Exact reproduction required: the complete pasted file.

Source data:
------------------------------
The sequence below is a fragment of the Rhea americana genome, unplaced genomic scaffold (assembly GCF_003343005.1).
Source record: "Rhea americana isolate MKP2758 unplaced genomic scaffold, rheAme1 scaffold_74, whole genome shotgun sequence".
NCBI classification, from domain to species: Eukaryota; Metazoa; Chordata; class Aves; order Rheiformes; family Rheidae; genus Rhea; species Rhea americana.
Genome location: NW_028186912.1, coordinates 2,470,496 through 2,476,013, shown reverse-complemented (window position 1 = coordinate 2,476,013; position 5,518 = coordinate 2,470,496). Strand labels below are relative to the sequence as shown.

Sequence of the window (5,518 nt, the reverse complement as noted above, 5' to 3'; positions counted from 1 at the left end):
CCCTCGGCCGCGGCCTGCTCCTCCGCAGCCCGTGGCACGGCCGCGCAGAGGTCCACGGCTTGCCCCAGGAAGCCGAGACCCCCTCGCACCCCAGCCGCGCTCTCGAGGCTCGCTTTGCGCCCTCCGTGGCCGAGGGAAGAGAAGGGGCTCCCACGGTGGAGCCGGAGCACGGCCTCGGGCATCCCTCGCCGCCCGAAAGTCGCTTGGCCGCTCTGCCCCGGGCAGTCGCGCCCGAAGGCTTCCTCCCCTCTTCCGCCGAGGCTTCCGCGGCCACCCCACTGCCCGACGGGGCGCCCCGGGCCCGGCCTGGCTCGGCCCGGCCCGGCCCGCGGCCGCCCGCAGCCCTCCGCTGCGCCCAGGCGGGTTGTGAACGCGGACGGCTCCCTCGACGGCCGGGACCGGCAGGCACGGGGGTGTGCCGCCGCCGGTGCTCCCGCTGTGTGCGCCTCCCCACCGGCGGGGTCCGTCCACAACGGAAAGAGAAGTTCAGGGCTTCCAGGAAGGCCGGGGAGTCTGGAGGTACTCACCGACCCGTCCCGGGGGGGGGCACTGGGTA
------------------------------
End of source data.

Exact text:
The sequence below is a fragment of the Rhea americana genome, unplaced genomic scaffold (assembly GCF_003343005.1).
Source record: "Rhea americana isolate MKP2758 unplaced genomic scaffold, rheAme1 scaffold_74, whole genome shotgun sequence".
NCBI classification, from domain to species: Eukaryota; Metazoa; Chordata; class Aves; order Rheiformes; family Rheidae; genus Rhea; species Rhea americana.
Genome location: NW_028186912.1, coordinates 2,470,496 through 2,476,013, shown reverse-complemented (window position 1 = coordinate 2,476,013; position 5,518 = coordinate 2,470,496). Strand labels below are relative to the sequence as shown.

Sequence of the window (5,518 nt, the reverse complement as noted above, 5' to 3'; positions counted from 1 at the left end):
CCCTCGGCCGCGGCCTGCTCCTCCGCAGCCCGTGGCACGGCCGCGCAGAGGTCCACGGCTTGCCCCAGGAAGCCGAGACCCCCTCGCACCCCAGCCGCGCTCTCGAGGCTCGCTTTGCGCCCTCCGTGGCCGAGGGAAGAGAAGGGGCTCCCACGGTGGAGCCGGAGCACGGCCTCGGGCATCCCTCGCCGCCCGAAAGTCGCTTGGCCGCTCTGCCCCGGGCAGTCGCGCCCGAAGGCTTCCTCCCCTCTTCCGCCGAGGCTTCCGCGGCCACCCCACTGCCCGACGGGGCGCCCCGGGCCCGGCCTGGCTCGGCCCGGCCCGGCCCGCGGCCGCCCGCAGCCCTCCGCTGCGCCCAGGCGGGTTGTGAACGCGGACGGCTCCCTCGACGGCCGGGACCGGCAGGCACGGGGGTGTGCCGCCGCCGGTGCTCCCGCTGTGTGCGCCTCCCCACCGGCGGGGTCCGTCCACAACGGAAAGAGAAGTTCAGGGCTTCCAGGAAGGCCGGGGAGTCTGGAGGTACTCACCGACCCGTCCCGGGGGGGGGCACTGGGTA